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Analytic Geometry has provided capable tools for description of a BODY in motion in space. To describe physical space (called 3-space by some) requires specification of three dimensions. A fourth dimension, time, is needed when events being both spacially and temporally dependent.
Steps required to prescribe a coordinate space include:
(i) Selection an "origin" (some say "a point in space") must be made. Within the space of the event (observed or imagined), a point must be chosen (in the yet undefined space) to be the "origin" or center location. An "origin" (fortuitously chosen) can be a convenience in understanding regarding the BODY/event future.
(ii) At the chosen origin, three mutually-perpendicular straight lines are imagined to extend. These lines, called "coordinates" are (by convention) named X, (or the "X-coordinate"), Y, and Z. These upper-case letters, their orientations, denote, each their respective coordinate. Coordinates are lines. In addition, (by convention here) the axes are numerated using as notation, the lower cast letters, "x", "y" and "z".
To be clear: A BODY located at the origin has numerated position: 0,0,0. Meaning the numerated values of coordinates are (lower-case letters): x = 0, y = 0, and z = 0
(iii) In our beginning-level usages, only two of the three axes are used. At our learner's level only two dimensions, only planar considereations, are needed. The cartesian coordinates, X and Y, (designating a horizontal plane) are chosen for motion of any BODY being independent of gravity. X and t are the coordinates of linear motion of a BODY in time. Should gravity force be relevant, coordinates Z and t would be used (our convention is Earth reference, with "z positive upward."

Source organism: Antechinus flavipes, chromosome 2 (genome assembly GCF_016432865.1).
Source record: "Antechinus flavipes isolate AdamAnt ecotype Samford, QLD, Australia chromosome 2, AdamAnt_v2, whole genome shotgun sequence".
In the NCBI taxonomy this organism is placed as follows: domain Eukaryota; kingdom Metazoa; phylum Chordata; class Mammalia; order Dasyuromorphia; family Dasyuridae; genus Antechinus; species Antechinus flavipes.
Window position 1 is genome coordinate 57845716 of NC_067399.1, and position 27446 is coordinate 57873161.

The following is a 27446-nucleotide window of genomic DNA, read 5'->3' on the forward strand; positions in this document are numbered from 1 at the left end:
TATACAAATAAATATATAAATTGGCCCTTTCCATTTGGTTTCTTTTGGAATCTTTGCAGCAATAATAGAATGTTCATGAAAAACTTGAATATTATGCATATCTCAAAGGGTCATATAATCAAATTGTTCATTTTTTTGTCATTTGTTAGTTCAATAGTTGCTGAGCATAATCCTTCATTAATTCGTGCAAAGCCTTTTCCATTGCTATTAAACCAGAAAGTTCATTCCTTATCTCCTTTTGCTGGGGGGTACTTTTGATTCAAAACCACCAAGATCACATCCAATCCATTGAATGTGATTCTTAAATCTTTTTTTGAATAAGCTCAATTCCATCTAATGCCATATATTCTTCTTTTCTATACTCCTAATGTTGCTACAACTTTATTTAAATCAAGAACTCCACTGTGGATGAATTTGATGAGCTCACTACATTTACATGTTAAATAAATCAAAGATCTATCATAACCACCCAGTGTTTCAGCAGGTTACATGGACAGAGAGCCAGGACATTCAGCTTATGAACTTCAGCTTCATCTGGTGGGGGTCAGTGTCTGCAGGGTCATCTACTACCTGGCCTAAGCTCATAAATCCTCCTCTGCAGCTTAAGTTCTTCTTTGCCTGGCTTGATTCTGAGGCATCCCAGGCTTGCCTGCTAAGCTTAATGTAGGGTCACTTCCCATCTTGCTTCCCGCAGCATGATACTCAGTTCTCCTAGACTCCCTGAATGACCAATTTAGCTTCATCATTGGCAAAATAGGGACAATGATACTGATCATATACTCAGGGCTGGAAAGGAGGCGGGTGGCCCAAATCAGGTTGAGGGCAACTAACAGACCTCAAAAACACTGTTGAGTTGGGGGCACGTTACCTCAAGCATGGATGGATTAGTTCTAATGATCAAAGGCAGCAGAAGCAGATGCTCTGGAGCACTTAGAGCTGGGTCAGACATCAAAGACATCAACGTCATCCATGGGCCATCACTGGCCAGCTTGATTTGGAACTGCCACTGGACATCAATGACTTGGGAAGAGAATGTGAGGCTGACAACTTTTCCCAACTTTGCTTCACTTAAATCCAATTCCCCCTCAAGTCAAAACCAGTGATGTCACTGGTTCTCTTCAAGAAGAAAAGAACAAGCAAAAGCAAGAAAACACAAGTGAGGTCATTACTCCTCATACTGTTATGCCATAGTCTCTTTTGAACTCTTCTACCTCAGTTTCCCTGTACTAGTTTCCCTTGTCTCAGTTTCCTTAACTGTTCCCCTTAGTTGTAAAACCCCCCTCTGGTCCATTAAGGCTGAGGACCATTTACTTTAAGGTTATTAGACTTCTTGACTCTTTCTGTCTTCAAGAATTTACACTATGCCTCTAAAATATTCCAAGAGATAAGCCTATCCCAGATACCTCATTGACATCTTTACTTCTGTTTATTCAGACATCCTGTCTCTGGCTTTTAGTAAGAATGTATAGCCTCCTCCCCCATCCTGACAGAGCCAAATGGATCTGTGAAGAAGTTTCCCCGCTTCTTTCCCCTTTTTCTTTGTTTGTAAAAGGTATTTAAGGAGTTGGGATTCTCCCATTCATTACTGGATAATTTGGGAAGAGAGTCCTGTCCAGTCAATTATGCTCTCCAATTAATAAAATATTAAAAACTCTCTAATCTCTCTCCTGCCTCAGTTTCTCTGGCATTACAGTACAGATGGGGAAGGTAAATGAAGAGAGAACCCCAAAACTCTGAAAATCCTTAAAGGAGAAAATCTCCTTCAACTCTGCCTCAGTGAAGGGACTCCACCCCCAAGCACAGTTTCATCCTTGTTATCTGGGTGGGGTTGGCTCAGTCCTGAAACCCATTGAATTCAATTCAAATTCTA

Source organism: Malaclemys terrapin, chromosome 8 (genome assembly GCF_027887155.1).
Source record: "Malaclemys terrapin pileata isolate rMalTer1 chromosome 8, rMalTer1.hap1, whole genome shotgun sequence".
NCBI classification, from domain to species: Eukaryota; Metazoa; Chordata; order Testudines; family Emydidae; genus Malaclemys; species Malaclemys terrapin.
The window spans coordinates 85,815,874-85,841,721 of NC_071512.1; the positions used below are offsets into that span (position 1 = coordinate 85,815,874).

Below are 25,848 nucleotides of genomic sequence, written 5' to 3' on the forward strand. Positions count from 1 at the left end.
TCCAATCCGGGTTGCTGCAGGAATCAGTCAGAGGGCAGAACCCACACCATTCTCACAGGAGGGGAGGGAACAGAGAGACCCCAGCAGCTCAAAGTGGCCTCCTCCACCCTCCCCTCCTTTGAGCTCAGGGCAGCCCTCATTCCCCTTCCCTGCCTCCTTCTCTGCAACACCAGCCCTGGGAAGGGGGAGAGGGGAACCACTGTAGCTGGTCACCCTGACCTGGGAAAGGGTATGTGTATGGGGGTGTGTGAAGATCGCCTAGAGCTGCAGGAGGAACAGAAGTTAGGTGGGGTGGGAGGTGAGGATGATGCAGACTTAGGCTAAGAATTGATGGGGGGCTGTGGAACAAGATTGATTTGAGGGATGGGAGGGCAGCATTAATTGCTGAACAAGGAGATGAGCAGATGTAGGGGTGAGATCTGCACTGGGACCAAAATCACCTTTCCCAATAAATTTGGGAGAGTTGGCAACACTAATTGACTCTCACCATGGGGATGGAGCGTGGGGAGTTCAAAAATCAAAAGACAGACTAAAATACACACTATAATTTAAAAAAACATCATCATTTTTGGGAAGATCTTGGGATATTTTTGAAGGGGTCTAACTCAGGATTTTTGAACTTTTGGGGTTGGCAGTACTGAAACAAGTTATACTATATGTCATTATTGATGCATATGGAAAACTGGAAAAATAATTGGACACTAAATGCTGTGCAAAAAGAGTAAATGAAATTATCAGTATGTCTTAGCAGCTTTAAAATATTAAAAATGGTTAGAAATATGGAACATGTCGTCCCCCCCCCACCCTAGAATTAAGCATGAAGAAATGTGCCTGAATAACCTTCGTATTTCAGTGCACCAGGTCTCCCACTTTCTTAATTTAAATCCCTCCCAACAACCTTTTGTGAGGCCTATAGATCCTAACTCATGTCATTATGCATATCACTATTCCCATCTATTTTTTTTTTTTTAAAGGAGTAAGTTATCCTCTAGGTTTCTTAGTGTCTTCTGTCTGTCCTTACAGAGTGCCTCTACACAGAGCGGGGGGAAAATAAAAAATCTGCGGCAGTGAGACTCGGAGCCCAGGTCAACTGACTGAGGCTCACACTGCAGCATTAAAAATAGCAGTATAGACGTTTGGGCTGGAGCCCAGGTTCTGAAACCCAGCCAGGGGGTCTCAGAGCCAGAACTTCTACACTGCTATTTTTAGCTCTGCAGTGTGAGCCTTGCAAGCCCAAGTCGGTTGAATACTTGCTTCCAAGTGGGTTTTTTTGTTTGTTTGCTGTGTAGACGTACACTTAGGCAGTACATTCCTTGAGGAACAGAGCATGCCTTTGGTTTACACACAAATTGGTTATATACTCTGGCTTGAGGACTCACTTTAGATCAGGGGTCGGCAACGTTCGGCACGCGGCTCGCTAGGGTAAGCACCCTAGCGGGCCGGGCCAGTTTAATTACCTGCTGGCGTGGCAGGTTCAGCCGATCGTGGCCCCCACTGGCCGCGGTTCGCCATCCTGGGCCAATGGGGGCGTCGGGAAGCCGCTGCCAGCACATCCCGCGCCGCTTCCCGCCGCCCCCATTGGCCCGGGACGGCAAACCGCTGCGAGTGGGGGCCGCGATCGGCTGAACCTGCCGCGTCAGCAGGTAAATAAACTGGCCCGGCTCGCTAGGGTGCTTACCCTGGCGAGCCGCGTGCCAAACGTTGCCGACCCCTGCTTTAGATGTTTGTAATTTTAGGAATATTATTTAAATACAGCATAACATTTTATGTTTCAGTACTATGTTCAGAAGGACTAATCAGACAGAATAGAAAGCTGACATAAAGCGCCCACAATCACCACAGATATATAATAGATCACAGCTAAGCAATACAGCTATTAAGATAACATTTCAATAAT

Value, Slope and Curvature are the information about a Curve at
a point on the curve More Later - This work is in progress."
Methods of physics and math (about reality simplified to be a BODY) can predict future aspects of a BODY/events quantitatively. The "things," for a BODY (or any other model of physical reality) are its properties and its characteristics. Features of matter itself, that change are called properties. The BODY has one property which is constant - its mass. The vector quantities, position, velocity and acceleration are called characteristics.
Consider a hypothetical property notated as, F, which changes only as does time. That property is written symbolically as: F(t). For us, any observation of some F(t) over time must begin at (the beginning of its
observation) x = x*:
A basic idea of calculus is that a function, F(t), has three characteristics at any specified value of t, say x = x*. Associated with x* the function has a a value, a slope and curvature. These ideas are illustrated in the sketches below.